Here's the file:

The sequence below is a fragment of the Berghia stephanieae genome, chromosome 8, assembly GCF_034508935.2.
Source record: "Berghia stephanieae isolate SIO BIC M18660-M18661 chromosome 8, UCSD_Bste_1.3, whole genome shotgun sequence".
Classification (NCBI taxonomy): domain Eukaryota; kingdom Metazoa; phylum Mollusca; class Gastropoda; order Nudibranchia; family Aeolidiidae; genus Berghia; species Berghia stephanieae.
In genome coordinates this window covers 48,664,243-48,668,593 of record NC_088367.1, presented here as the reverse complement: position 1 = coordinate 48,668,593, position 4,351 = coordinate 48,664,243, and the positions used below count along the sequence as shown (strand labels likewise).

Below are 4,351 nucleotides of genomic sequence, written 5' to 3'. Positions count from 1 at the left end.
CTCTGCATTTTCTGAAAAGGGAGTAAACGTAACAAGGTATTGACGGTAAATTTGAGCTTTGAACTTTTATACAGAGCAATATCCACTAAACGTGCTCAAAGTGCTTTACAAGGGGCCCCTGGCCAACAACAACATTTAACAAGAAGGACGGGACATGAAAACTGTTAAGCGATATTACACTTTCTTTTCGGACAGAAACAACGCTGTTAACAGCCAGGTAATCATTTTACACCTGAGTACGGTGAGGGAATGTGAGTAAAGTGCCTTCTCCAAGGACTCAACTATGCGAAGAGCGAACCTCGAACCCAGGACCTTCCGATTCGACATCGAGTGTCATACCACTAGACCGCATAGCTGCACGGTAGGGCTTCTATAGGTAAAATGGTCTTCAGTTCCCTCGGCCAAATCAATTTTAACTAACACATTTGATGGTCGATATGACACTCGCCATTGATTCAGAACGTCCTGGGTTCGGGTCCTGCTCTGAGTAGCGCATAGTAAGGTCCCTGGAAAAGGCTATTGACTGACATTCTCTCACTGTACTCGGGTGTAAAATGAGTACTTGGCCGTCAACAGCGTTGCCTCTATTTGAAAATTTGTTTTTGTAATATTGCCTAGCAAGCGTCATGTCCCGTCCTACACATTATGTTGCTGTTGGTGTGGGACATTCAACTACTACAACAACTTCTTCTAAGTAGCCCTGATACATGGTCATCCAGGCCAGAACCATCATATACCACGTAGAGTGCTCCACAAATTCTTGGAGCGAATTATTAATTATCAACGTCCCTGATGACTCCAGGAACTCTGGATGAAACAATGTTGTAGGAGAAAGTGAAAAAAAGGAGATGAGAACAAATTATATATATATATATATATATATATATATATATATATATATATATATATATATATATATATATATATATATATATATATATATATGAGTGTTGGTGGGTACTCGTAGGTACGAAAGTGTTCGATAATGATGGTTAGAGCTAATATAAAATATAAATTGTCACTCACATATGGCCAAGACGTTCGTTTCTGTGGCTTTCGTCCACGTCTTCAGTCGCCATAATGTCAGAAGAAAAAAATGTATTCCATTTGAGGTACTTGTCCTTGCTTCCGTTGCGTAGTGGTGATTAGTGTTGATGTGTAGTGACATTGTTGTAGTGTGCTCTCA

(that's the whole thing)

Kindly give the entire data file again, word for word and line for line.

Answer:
The sequence below is a fragment of the Berghia stephanieae genome, chromosome 8, assembly GCF_034508935.2.
Source record: "Berghia stephanieae isolate SIO BIC M18660-M18661 chromosome 8, UCSD_Bste_1.3, whole genome shotgun sequence".
Classification (NCBI taxonomy): domain Eukaryota; kingdom Metazoa; phylum Mollusca; class Gastropoda; order Nudibranchia; family Aeolidiidae; genus Berghia; species Berghia stephanieae.
In genome coordinates this window covers 48,664,243-48,668,593 of record NC_088367.1, presented here as the reverse complement: position 1 = coordinate 48,668,593, position 4,351 = coordinate 48,664,243, and the positions used below count along the sequence as shown (strand labels likewise).

Below are 4,351 nucleotides of genomic sequence, written 5' to 3'. Positions count from 1 at the left end.
CTCTGCATTTTCTGAAAAGGGAGTAAACGTAACAAGGTATTGACGGTAAATTTGAGCTTTGAACTTTTATACAGAGCAATATCCACTAAACGTGCTCAAAGTGCTTTACAAGGGGCCCCTGGCCAACAACAACATTTAACAAGAAGGACGGGACATGAAAACTGTTAAGCGATATTACACTTTCTTTTCGGACAGAAACAACGCTGTTAACAGCCAGGTAATCATTTTACACCTGAGTACGGTGAGGGAATGTGAGTAAAGTGCCTTCTCCAAGGACTCAACTATGCGAAGAGCGAACCTCGAACCCAGGACCTTCCGATTCGACATCGAGTGTCATACCACTAGACCGCATAGCTGCACGGTAGGGCTTCTATAGGTAAAATGGTCTTCAGTTCCCTCGGCCAAATCAATTTTAACTAACACATTTGATGGTCGATATGACACTCGCCATTGATTCAGAACGTCCTGGGTTCGGGTCCTGCTCTGAGTAGCGCATAGTAAGGTCCCTGGAAAAGGCTATTGACTGACATTCTCTCACTGTACTCGGGTGTAAAATGAGTACTTGGCCGTCAACAGCGTTGCCTCTATTTGAAAATTTGTTTTTGTAATATTGCCTAGCAAGCGTCATGTCCCGTCCTACACATTATGTTGCTGTTGGTGTGGGACATTCAACTACTACAACAACTTCTTCTAAGTAGCCCTGATACATGGTCATCCAGGCCAGAACCATCATATACCACGTAGAGTGCTCCACAAATTCTTGGAGCGAATTATTAATTATCAACGTCCCTGATGACTCCAGGAACTCTGGATGAAACAATGTTGTAGGAGAAAGTGAAAAAAAGGAGATGAGAACAAATTATATATATATATATATATATATATATATATATATATATATATATATATATATATATATATATATATATATATATATATATATATGAGTGTTGGTGGGTACTCGTAGGTACGAAAGTGTTCGATAATGATGGTTAGAGCTAATATAAAATATAAATTGTCACTCACATATGGCCAAGACGTTCGTTTCTGTGGCTTTCGTCCACGTCTTCAGTCGCCATAATGTCAGAAGAAAAAAATGTATTCCATTTGAGGTACTTGTCCTTGCTTCCGTTGCGTAGTGGTGATTAGTGTTGATGTGTAGTGACATTGTTGTAGTGTGCTCTCA